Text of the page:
"I still think John Lukic is one of the top three keepers in the country. I just think David Seaman is the best."
That was George Graham's response to the show of support for Lukic when Arsenal were linked with a highly-rated stopper from Queen's Park Rangers in the Spring of 1990. "We all agree... Lukic is better than Seaman!" rang around Highbury in the months that preceded Graham's swoop, eventually completed that summer. But the Arsenal boss was emphatically proved right.
At the time the fee of £1.3 million, a British record for a goalkeeper, was thought excessive by some. In hindsight, it's up there with Ian Wright, Steve Bould, Lee Dixon and Nigel Winterburn as the best money Graham - or any Arsenal manager - has ever spent.
Seaman's sustained excellence won over the fans in no time and he became the cornerstone of an Arsenal back five which kept 23 clean sheets and conceded just 18 goals en route to the 1990/91 League title. Seaman's qualities were manifold - he had sharp reflexes, excellent positional sense, great judgement from crosses and bags of courage.
Those attributes were all on show in Seaman's first campaign as the Arsenal keeper produced match-winning performances at Tottenham and Liverpool en route to the title. One full-length fingertip save from Gary Owers in the driving rain at Sunderland stands out as a moment which encapsulated Seaman's brilliance. He was a spectator for much of that match but, as he proved time and again, Seaman was always alert when danger needed averting.
The title evaded Arsenal for seven years but Seaman remained to the fore as Graham's side became Cup kings at home and in Europe. By now Wright was the major weapon in attack and the well-worn chant of 'One-Nil to the Arsenal' was born as the livewire striker nicked a goal while Seaman - plus the famous Back Four - took care of the clean sheet.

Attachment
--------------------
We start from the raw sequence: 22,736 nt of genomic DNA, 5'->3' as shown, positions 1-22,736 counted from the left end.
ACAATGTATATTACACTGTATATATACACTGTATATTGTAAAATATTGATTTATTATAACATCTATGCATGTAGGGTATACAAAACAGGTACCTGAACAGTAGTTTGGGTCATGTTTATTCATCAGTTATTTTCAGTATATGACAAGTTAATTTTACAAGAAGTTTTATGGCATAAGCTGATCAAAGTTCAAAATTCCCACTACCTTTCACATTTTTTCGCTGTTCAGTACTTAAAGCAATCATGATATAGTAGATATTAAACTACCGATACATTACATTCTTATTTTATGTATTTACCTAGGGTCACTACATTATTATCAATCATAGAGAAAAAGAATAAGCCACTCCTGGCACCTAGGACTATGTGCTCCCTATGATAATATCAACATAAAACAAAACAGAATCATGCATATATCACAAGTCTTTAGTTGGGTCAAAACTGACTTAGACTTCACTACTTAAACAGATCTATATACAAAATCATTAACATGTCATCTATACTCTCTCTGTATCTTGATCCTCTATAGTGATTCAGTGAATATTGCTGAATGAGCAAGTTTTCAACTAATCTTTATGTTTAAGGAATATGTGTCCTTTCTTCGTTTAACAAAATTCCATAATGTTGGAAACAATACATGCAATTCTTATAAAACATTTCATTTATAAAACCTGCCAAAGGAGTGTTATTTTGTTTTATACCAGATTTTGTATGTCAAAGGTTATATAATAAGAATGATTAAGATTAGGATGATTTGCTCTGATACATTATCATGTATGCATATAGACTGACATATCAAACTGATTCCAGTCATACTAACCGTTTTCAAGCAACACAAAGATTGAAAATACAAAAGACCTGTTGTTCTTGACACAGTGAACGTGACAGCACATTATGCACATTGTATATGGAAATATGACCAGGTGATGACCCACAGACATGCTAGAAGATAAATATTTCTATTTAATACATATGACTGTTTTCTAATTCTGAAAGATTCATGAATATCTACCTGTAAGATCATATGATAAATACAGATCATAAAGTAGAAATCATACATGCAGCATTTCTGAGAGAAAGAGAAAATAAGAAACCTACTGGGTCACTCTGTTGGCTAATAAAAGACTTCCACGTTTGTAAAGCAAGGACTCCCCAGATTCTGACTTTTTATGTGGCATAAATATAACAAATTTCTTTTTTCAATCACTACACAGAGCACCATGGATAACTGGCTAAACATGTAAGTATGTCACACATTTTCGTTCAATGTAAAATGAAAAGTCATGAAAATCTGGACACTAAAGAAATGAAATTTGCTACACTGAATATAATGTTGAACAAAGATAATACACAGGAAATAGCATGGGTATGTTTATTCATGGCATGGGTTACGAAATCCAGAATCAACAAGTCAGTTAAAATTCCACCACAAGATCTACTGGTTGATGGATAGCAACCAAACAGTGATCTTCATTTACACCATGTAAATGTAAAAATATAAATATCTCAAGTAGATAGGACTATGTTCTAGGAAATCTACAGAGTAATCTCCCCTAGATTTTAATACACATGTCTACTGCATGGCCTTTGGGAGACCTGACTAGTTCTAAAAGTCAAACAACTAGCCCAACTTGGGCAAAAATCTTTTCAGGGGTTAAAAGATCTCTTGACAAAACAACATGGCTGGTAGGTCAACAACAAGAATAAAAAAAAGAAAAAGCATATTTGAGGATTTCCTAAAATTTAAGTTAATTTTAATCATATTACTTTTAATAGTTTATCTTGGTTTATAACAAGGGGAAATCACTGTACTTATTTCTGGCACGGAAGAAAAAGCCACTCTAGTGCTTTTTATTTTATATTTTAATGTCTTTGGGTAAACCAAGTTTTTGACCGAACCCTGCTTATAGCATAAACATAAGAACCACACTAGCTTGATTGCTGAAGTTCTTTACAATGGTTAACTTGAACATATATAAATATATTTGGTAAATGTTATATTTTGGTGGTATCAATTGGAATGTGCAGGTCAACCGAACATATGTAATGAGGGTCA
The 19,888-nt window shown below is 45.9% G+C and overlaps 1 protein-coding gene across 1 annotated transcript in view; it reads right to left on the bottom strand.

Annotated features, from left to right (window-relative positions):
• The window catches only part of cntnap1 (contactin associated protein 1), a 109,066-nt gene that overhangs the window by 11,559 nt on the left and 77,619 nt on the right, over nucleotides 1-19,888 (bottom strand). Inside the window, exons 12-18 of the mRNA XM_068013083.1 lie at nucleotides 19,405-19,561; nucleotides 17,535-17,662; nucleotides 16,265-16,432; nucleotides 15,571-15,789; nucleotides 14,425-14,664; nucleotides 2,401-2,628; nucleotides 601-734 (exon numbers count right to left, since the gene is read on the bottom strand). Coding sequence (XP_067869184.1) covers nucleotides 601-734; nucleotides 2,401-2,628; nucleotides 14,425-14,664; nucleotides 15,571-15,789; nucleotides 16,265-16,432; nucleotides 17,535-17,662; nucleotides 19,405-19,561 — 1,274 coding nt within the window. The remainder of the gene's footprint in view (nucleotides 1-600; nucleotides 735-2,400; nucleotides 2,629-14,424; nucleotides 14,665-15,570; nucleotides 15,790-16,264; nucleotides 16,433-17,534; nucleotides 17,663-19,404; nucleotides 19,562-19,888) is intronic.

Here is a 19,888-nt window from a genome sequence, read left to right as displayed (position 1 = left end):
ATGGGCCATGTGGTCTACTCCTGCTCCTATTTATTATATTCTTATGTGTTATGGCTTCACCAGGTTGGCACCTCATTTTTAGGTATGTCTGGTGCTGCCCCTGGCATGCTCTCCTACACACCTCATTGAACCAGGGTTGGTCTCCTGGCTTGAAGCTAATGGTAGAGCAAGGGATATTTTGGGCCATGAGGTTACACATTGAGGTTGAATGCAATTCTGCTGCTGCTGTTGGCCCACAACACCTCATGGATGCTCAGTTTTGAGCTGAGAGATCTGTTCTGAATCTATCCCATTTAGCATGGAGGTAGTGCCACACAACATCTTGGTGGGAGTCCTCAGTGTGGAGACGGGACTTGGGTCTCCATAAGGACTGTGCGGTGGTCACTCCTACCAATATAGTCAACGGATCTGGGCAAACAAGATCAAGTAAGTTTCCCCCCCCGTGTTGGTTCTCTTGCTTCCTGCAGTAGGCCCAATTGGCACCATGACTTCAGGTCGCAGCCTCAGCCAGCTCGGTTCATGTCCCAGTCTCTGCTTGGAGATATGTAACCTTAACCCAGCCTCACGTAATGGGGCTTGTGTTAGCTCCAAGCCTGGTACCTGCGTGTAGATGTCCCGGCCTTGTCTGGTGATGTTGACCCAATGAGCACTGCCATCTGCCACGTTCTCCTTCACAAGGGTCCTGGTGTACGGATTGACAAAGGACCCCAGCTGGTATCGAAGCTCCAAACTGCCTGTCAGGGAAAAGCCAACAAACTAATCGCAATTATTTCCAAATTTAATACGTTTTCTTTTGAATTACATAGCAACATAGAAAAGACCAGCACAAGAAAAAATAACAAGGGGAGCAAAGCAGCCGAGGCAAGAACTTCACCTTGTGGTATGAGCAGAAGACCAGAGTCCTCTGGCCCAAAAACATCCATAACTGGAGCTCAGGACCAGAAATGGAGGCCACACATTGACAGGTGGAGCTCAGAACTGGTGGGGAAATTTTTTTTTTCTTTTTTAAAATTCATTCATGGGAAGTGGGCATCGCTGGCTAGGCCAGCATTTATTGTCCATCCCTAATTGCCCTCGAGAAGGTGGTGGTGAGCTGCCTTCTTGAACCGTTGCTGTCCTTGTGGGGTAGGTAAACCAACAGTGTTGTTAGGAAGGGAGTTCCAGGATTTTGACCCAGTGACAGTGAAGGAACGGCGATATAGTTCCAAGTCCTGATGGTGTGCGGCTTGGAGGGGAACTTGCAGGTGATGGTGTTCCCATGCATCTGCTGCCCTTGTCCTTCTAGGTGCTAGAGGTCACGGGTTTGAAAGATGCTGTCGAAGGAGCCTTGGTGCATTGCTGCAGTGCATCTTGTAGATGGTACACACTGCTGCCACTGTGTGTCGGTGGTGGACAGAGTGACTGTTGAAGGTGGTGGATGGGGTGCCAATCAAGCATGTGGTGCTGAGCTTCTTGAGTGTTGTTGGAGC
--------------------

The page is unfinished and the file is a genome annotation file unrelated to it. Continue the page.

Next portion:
The European Cup Winners' Cup probably saw Seaman's finest individual moments. Hampered by a broken rib, the Yorkshireman had pain-killing injections before keeping out a stellar cast of Zola, Brolin and Asprilla in the 1994 backs-to-the-wall win over Parma. The following season he pulled off three superb saves in a Semi-Final penalty shoot-out against Sampdoria and, although Nayim's freakish winner spoiled the Final, Seaman's stock was sky high.
He soon translated that form to the international scene, emerging as one of England's heroes at Euro '96. Penalty saves against Scotland and Spain propelled Seaman into the realms of celebrity and his England career stretched for eight years before another bizarre goal - from Brazil's Ronaldinho at the 2002 World Cup - signalled the end.
The trophies continued to stack up at club level. Seaman was a blessing for new manager Arsène Wenger and duly played a full part in the Double sides of 1998 and 2002. The new century ushered in growing criticism about Seaman's reflexes and judgement, but the keeper responded in the best way possible - with more silverware and a save which will live long in the memory.
It was April 2003, Seaman was approaching his 40th birthday and Arsenal were defending a 1-0 lead in the FA Cup Semi-Final against Sheffield United at Old Trafford. In the closing minutes Seaman was stranded when Paul Peschisolido nodded goalwards but, with an equaliser seemingly inevitable, the Arsenal keeper threw himself across goal and reached back to somehow claw the ball away from under the crossbar. It was just like Seaman to save the best for last and the perfect way to silence those critics.
A month later the long-serving stopper lifted the FA Cup at Cardiff's Millennium Stadium as Arsenal's captain following a 1-0 win against Southampton. After 564 appearances and eight major trophies, it was his final act as an Arsenal player and a fitting climax to a glittering Highbury career.